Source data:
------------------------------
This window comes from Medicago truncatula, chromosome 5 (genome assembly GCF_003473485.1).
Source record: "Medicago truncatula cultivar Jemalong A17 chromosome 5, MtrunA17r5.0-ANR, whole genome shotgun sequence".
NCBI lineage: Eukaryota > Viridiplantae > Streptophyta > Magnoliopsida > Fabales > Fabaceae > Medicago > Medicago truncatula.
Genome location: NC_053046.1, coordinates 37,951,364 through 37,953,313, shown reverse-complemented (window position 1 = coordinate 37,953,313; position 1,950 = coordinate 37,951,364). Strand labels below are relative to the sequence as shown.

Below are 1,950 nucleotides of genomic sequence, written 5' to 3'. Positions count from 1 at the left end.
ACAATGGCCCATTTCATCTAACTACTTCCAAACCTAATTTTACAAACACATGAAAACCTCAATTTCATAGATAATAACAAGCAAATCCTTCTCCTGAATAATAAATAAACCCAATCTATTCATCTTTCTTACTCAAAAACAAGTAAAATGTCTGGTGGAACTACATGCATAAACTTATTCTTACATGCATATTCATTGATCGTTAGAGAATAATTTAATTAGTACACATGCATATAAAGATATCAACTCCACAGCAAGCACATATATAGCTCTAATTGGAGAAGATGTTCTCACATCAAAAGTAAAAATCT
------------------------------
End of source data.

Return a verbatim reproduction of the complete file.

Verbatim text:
This window comes from Medicago truncatula, chromosome 5 (genome assembly GCF_003473485.1).
Source record: "Medicago truncatula cultivar Jemalong A17 chromosome 5, MtrunA17r5.0-ANR, whole genome shotgun sequence".
NCBI lineage: Eukaryota > Viridiplantae > Streptophyta > Magnoliopsida > Fabales > Fabaceae > Medicago > Medicago truncatula.
Genome location: NC_053046.1, coordinates 37,951,364 through 37,953,313, shown reverse-complemented (window position 1 = coordinate 37,953,313; position 1,950 = coordinate 37,951,364). Strand labels below are relative to the sequence as shown.

Below are 1,950 nucleotides of genomic sequence, written 5' to 3'. Positions count from 1 at the left end.
ACAATGGCCCATTTCATCTAACTACTTCCAAACCTAATTTTACAAACACATGAAAACCTCAATTTCATAGATAATAACAAGCAAATCCTTCTCCTGAATAATAAATAAACCCAATCTATTCATCTTTCTTACTCAAAAACAAGTAAAATGTCTGGTGGAACTACATGCATAAACTTATTCTTACATGCATATTCATTGATCGTTAGAGAATAATTTAATTAGTACACATGCATATAAAGATATCAACTCCACAGCAAGCACATATATAGCTCTAATTGGAGAAGATGTTCTCACATCAAAAGTAAAAATCT